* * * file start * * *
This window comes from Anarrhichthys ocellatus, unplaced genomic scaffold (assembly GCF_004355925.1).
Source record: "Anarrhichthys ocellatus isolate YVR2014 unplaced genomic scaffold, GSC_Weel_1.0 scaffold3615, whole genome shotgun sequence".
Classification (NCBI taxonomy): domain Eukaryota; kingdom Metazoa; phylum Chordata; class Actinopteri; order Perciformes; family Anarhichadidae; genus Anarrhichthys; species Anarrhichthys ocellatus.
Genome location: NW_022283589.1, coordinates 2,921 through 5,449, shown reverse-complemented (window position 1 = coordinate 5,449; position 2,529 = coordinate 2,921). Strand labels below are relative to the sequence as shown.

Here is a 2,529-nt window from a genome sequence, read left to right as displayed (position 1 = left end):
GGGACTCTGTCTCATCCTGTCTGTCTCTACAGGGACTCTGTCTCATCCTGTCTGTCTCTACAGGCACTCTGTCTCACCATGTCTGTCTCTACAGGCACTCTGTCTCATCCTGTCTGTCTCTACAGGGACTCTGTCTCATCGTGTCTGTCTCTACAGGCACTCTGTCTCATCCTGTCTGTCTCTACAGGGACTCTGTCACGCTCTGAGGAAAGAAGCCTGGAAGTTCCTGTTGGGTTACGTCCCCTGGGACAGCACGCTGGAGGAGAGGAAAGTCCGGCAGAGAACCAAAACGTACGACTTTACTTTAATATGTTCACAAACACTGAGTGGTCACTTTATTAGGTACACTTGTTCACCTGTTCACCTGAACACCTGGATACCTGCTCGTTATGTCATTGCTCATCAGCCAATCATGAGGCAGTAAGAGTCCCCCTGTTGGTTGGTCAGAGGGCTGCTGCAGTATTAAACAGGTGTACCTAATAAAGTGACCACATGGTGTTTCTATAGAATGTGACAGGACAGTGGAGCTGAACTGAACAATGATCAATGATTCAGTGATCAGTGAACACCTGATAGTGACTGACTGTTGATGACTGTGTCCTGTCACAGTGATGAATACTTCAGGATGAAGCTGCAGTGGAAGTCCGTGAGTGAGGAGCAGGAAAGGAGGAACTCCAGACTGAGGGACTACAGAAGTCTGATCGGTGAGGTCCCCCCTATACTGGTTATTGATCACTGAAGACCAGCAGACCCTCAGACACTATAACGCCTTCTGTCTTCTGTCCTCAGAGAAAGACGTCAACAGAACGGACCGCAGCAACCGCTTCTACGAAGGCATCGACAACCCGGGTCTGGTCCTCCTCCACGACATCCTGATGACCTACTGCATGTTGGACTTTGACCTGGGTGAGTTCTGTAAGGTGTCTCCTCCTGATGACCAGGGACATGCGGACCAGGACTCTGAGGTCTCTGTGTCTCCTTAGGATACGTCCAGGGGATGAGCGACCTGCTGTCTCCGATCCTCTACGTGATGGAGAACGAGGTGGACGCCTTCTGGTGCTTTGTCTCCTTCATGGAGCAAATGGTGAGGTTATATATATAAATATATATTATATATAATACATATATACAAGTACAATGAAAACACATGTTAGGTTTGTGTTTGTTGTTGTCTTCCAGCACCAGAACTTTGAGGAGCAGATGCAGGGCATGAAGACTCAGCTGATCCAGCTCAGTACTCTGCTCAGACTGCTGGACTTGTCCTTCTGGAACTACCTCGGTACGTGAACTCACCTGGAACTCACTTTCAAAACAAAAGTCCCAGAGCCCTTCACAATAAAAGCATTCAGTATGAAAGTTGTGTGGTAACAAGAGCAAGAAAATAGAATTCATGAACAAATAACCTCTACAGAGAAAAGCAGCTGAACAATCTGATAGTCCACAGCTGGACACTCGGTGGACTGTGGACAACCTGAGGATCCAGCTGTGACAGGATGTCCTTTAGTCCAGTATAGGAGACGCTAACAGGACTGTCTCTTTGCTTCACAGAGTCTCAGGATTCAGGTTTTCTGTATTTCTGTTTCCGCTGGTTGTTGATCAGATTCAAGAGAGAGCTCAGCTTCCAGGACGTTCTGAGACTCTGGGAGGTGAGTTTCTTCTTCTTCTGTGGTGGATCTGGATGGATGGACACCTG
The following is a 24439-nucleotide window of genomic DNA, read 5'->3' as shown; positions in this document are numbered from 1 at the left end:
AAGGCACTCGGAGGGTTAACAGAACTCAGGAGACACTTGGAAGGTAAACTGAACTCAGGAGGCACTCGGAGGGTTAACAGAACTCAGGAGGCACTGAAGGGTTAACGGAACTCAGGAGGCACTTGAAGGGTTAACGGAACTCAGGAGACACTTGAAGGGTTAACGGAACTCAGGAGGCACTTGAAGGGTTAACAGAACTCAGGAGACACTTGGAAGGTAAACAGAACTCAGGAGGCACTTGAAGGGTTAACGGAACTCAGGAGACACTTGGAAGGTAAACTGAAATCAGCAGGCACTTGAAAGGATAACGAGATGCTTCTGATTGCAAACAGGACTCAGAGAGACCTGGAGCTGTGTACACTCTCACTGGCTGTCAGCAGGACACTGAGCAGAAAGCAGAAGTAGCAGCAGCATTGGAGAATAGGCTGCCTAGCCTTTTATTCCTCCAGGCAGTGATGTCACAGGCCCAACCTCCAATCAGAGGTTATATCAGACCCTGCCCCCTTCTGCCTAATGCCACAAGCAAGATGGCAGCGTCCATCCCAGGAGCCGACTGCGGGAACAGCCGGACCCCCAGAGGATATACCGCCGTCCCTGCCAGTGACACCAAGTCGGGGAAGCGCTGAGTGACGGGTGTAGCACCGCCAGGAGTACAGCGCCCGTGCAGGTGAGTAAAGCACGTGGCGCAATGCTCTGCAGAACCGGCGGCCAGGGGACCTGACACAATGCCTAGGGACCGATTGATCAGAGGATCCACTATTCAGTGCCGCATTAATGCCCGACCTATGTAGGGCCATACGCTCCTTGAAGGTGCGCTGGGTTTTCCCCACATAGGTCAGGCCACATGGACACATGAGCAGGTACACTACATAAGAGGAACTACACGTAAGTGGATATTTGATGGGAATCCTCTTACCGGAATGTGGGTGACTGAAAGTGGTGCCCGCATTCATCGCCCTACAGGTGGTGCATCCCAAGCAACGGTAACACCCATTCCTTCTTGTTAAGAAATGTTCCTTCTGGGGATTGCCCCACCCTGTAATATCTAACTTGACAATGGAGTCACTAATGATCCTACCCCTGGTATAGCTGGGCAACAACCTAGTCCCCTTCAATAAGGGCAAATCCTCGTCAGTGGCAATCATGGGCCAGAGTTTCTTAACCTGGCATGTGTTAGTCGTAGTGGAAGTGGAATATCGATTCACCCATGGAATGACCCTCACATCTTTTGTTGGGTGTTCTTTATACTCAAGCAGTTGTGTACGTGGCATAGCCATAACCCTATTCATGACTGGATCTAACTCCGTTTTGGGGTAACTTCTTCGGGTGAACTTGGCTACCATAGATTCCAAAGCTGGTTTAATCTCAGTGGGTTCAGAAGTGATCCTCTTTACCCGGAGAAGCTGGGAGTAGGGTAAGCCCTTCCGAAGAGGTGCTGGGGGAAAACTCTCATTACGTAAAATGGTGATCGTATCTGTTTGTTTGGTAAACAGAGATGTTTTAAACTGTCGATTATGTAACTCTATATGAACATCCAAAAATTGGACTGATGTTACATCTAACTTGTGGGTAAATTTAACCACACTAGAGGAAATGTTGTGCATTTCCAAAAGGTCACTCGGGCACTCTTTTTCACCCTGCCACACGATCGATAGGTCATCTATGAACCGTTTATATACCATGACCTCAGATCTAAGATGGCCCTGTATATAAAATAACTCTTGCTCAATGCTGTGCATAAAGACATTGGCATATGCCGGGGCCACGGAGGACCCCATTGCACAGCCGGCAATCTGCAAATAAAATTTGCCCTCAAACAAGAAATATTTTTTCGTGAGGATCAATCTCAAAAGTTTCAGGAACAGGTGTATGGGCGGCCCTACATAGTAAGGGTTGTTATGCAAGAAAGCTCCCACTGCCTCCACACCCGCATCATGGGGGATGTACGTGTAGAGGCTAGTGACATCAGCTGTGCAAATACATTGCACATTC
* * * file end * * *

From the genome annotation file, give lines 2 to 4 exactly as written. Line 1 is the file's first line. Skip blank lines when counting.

Source record: "Anarrhichthys ocellatus isolate YVR2014 unplaced genomic scaffold, GSC_Weel_1.0 scaffold3615, whole genome shotgun sequence".
Classification (NCBI taxonomy): domain Eukaryota; kingdom Metazoa; phylum Chordata; class Actinopteri; order Perciformes; family Anarhichadidae; genus Anarrhichthys; species Anarrhichthys ocellatus.
Genome location: NW_022283589.1, coordinates 2,921 through 5,449, shown reverse-complemented (window position 1 = coordinate 5,449; position 2,529 = coordinate 2,921). Strand labels below are relative to the sequence as shown.